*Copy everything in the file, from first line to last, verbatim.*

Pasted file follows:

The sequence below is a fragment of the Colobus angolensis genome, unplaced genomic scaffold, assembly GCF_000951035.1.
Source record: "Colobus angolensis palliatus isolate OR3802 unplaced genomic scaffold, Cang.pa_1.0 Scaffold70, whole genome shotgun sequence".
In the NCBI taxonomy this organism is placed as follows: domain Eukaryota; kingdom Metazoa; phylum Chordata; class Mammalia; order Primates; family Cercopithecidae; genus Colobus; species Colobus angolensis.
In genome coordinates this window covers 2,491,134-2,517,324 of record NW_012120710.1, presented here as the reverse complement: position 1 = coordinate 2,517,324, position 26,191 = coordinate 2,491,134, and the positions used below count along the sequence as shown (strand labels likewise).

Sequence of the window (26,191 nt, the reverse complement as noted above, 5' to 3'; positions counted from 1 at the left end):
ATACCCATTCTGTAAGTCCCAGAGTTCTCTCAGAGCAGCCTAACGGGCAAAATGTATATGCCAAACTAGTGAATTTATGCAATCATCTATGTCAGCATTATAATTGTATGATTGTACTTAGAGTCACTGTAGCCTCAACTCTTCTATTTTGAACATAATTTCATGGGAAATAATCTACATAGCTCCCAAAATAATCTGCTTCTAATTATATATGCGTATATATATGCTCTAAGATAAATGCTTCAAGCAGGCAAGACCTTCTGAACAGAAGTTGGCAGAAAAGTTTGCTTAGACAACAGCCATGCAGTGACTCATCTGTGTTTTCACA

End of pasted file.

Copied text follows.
The sequence below is a fragment of the Colobus angolensis genome, unplaced genomic scaffold, assembly GCF_000951035.1.
Source record: "Colobus angolensis palliatus isolate OR3802 unplaced genomic scaffold, Cang.pa_1.0 Scaffold70, whole genome shotgun sequence".
In the NCBI taxonomy this organism is placed as follows: domain Eukaryota; kingdom Metazoa; phylum Chordata; class Mammalia; order Primates; family Cercopithecidae; genus Colobus; species Colobus angolensis.
In genome coordinates this window covers 2,491,134-2,517,324 of record NW_012120710.1, presented here as the reverse complement: position 1 = coordinate 2,517,324, position 26,191 = coordinate 2,491,134, and the positions used below count along the sequence as shown (strand labels likewise).

Sequence of the window (26,191 nt, the reverse complement as noted above, 5' to 3'; positions counted from 1 at the left end):
ATACCCATTCTGTAAGTCCCAGAGTTCTCTCAGAGCAGCCTAACGGGCAAAATGTATATGCCAAACTAGTGAATTTATGCAATCATCTATGTCAGCATTATAATTGTATGATTGTACTTAGAGTCACTGTAGCCTCAACTCTTCTATTTTGAACATAATTTCATGGGAAATAATCTACATAGCTCCCAAAATAATCTGCTTCTAATTATATATGCGTATATATATGCTCTAAGATAAATGCTTCAAGCAGGCAAGACCTTCTGAACAGAAGTTGGCAGAAAAGTTTGCTTAGACAACAGCCATGCAGTGACTCATCTGTGTTTTCACA